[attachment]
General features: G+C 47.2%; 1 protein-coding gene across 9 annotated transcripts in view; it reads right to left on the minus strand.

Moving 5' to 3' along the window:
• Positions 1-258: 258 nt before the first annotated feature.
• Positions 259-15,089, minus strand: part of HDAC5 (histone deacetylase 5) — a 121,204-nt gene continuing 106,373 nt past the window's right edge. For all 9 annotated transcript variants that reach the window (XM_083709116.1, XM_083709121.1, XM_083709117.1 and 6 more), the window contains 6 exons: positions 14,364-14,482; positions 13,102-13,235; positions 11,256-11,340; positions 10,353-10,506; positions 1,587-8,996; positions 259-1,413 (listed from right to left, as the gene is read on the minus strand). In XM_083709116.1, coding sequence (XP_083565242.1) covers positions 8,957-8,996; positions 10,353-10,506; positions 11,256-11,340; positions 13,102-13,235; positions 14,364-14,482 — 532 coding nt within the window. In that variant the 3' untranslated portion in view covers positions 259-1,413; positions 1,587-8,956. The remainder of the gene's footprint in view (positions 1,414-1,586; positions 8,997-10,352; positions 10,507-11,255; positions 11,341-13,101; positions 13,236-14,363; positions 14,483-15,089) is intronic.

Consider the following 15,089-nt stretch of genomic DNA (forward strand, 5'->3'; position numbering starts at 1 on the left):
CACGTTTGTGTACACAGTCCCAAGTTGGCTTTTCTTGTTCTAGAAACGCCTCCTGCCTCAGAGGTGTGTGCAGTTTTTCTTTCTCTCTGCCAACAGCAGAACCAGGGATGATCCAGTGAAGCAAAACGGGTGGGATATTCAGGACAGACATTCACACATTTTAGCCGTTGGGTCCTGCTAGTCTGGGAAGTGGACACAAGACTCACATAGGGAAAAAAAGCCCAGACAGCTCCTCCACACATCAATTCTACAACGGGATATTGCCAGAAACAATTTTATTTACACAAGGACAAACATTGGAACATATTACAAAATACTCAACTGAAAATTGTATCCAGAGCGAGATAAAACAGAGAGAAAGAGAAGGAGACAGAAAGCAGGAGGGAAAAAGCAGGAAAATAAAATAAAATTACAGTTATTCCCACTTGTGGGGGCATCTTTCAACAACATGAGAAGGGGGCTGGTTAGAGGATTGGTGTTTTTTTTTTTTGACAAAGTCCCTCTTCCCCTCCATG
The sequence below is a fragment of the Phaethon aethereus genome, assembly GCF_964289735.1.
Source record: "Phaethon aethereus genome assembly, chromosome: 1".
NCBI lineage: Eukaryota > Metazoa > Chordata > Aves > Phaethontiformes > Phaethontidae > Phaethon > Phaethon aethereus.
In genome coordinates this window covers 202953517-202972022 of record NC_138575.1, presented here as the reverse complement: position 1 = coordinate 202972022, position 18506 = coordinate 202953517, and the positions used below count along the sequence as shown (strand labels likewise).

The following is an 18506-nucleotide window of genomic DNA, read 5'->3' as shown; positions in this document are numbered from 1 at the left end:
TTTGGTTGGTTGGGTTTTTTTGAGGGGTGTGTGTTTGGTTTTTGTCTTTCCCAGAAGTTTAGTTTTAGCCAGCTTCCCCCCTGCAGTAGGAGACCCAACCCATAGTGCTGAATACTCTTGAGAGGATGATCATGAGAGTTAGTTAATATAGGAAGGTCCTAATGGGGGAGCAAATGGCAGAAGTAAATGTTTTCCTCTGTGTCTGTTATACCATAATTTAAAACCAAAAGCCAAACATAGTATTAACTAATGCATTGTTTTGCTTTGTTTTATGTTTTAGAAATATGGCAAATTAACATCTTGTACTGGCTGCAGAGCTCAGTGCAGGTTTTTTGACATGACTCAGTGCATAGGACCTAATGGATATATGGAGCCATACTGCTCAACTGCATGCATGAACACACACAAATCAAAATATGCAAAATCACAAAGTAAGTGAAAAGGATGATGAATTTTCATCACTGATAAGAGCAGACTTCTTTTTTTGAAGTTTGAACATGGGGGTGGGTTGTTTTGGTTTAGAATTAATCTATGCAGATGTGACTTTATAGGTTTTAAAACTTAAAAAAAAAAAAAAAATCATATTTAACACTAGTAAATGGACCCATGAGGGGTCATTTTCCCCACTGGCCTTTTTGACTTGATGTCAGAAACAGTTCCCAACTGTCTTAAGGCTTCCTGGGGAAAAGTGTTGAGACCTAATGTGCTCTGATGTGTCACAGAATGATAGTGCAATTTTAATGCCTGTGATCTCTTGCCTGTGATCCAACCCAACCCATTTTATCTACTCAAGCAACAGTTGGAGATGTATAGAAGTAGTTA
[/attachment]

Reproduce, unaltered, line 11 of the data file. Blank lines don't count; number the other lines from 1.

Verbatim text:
The following is an 18506-nucleotide window of genomic DNA, read 5'->3' as shown; positions in this document are numbered from 1 at the left end: